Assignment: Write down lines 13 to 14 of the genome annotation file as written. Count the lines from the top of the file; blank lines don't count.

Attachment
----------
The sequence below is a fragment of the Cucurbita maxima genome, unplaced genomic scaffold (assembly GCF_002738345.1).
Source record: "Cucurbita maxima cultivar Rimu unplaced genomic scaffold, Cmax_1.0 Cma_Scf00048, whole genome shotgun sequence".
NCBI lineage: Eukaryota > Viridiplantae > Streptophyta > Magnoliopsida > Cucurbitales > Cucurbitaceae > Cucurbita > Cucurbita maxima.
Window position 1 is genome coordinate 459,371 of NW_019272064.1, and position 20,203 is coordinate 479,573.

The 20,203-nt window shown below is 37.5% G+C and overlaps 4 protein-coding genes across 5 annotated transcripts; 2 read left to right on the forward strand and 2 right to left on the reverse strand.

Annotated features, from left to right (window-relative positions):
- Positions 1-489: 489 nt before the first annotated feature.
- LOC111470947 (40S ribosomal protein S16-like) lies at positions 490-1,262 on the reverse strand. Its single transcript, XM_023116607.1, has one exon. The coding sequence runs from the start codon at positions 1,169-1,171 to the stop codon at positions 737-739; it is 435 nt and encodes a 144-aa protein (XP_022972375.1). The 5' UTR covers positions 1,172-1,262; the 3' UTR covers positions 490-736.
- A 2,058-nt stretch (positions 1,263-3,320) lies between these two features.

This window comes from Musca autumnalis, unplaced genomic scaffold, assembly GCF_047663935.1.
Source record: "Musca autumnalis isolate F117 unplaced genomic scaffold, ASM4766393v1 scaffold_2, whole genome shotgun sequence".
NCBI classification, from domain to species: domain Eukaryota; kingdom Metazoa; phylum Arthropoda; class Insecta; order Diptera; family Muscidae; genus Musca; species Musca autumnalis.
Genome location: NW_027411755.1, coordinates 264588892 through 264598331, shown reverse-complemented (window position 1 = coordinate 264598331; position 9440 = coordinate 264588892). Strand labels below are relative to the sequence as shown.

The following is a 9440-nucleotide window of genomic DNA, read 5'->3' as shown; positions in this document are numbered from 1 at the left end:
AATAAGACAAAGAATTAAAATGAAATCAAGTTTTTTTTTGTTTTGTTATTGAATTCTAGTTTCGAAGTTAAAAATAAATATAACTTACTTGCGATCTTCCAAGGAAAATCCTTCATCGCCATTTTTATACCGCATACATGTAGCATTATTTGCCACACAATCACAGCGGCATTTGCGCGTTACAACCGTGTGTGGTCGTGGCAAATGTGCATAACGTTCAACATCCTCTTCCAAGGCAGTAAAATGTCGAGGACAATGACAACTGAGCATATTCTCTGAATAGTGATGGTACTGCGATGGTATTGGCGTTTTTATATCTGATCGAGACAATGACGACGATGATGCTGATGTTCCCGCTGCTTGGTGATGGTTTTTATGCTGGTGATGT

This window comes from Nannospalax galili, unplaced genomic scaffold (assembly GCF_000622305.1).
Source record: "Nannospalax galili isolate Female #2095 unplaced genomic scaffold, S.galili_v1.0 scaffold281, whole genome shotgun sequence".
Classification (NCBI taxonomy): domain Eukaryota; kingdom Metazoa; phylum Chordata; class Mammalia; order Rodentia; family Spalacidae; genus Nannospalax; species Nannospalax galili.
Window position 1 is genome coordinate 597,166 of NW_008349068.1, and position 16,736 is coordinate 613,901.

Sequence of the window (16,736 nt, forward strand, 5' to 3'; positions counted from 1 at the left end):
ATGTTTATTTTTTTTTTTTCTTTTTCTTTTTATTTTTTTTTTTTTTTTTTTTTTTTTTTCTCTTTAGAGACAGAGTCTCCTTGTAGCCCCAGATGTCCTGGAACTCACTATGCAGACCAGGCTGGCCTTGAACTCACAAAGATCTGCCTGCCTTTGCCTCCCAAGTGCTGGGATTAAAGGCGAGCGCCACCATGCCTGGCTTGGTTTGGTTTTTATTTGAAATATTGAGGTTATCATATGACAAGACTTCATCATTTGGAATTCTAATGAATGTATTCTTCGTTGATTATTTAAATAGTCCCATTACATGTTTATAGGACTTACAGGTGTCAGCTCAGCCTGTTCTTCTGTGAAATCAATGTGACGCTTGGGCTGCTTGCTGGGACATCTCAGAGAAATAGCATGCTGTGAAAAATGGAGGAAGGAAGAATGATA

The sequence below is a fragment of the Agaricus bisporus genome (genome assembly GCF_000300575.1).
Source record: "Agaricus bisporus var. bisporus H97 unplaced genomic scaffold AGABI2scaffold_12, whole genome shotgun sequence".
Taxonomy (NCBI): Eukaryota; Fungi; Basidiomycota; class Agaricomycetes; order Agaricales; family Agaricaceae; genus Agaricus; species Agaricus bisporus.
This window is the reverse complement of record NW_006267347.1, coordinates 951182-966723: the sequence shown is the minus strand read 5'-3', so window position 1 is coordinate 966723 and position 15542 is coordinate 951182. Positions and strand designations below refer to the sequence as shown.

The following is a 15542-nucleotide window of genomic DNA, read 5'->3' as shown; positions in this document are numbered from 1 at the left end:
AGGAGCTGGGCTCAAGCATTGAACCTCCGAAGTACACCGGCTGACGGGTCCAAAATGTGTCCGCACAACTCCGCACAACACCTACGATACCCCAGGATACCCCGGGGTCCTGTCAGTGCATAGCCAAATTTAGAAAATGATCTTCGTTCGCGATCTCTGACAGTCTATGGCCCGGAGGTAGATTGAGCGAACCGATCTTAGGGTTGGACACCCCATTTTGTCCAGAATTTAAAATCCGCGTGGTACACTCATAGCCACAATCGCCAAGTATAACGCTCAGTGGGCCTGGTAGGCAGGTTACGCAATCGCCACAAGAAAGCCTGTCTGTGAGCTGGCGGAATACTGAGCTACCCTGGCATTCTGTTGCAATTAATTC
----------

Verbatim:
Genome location: NW_027411755.1, coordinates 264588892 through 264598331, shown reverse-complemented (window position 1 = coordinate 264598331; position 9440 = coordinate 264588892). Strand labels below are relative to the sequence as shown.

The following is a 9440-nucleotide window of genomic DNA, read 5'->3' as shown; positions in this document are numbered from 1 at the left end: